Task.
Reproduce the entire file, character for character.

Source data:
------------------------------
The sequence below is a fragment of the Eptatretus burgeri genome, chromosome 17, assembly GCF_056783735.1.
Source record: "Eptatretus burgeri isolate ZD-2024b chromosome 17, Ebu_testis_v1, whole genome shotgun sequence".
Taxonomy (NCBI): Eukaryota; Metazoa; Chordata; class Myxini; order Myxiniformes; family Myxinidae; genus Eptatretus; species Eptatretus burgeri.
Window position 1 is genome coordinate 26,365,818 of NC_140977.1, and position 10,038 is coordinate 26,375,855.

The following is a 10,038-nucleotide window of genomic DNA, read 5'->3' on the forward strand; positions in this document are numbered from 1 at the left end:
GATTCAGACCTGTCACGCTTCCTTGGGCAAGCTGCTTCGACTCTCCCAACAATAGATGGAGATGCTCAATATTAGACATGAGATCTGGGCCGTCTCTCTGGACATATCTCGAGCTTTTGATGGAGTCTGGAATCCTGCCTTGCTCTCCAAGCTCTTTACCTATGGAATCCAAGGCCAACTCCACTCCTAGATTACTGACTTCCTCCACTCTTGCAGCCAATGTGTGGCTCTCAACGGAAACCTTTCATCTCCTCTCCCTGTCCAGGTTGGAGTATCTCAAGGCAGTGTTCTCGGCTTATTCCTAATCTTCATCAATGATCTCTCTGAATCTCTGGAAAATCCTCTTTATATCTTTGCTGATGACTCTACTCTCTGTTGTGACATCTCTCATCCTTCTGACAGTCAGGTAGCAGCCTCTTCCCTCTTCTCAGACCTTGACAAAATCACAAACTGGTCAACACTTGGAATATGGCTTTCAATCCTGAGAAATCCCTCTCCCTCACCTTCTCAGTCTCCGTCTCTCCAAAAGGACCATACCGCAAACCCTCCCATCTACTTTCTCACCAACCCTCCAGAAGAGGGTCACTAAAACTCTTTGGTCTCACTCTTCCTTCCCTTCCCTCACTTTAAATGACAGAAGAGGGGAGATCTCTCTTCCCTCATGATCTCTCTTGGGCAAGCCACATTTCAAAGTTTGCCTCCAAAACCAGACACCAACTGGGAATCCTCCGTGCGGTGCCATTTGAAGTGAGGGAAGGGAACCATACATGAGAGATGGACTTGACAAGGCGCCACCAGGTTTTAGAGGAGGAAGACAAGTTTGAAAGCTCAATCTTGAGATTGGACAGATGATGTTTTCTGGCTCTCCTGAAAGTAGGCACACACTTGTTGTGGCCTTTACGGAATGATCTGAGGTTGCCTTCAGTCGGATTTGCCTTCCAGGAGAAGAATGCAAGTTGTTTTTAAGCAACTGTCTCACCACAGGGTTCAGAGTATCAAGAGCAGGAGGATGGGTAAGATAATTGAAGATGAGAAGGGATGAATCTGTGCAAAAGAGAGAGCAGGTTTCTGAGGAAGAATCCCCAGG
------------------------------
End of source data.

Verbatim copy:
The sequence below is a fragment of the Eptatretus burgeri genome, chromosome 17, assembly GCF_056783735.1.
Source record: "Eptatretus burgeri isolate ZD-2024b chromosome 17, Ebu_testis_v1, whole genome shotgun sequence".
Taxonomy (NCBI): Eukaryota; Metazoa; Chordata; class Myxini; order Myxiniformes; family Myxinidae; genus Eptatretus; species Eptatretus burgeri.
Window position 1 is genome coordinate 26,365,818 of NC_140977.1, and position 10,038 is coordinate 26,375,855.

The following is a 10,038-nucleotide window of genomic DNA, read 5'->3' on the forward strand; positions in this document are numbered from 1 at the left end:
GATTCAGACCTGTCACGCTTCCTTGGGCAAGCTGCTTCGACTCTCCCAACAATAGATGGAGATGCTCAATATTAGACATGAGATCTGGGCCGTCTCTCTGGACATATCTCGAGCTTTTGATGGAGTCTGGAATCCTGCCTTGCTCTCCAAGCTCTTTACCTATGGAATCCAAGGCCAACTCCACTCCTAGATTACTGACTTCCTCCACTCTTGCAGCCAATGTGTGGCTCTCAACGGAAACCTTTCATCTCCTCTCCCTGTCCAGGTTGGAGTATCTCAAGGCAGTGTTCTCGGCTTATTCCTAATCTTCATCAATGATCTCTCTGAATCTCTGGAAAATCCTCTTTATATCTTTGCTGATGACTCTACTCTCTGTTGTGACATCTCTCATCCTTCTGACAGTCAGGTAGCAGCCTCTTCCCTCTTCTCAGACCTTGACAAAATCACAAACTGGTCAACACTTGGAATATGGCTTTCAATCCTGAGAAATCCCTCTCCCTCACCTTCTCAGTCTCCGTCTCTCCAAAAGGACCATACCGCAAACCCTCCCATCTACTTTCTCACCAACCCTCCAGAAGAGGGTCACTAAAACTCTTTGGTCTCACTCTTCCTTCCCTTCCCTCACTTTAAATGACAGAAGAGGGGAGATCTCTCTTCCCTCATGATCTCTCTTGGGCAAGCCACATTTCAAAGTTTGCCTCCAAAACCAGACACCAACTGGGAATCCTCCGTGCGGTGCCATTTGAAGTGAGGGAAGGGAACCATACATGAGAGATGGACTTGACAAGGCGCCACCAGGTTTTAGAGGAGGAAGACAAGTTTGAAAGCTCAATCTTGAGATTGGACAGATGATGTTTTCTGGCTCTCCTGAAAGTAGGCACACACTTGTTGTGGCCTTTACGGAATGATCTGAGGTTGCCTTCAGTCGGATTTGCCTTCCAGGAGAAGAATGCAAGTTGTTTTTAAGCAACTGTCTCACCACAGGGTTCAGAGTATCAAGAGCAGGAGGATGGGTAAGATAATTGAAGATGAGAAGGGATGAATCTGTGCAAAAGAGAGAGCAGGTTTCTGAGGAAGAATCCCCAGG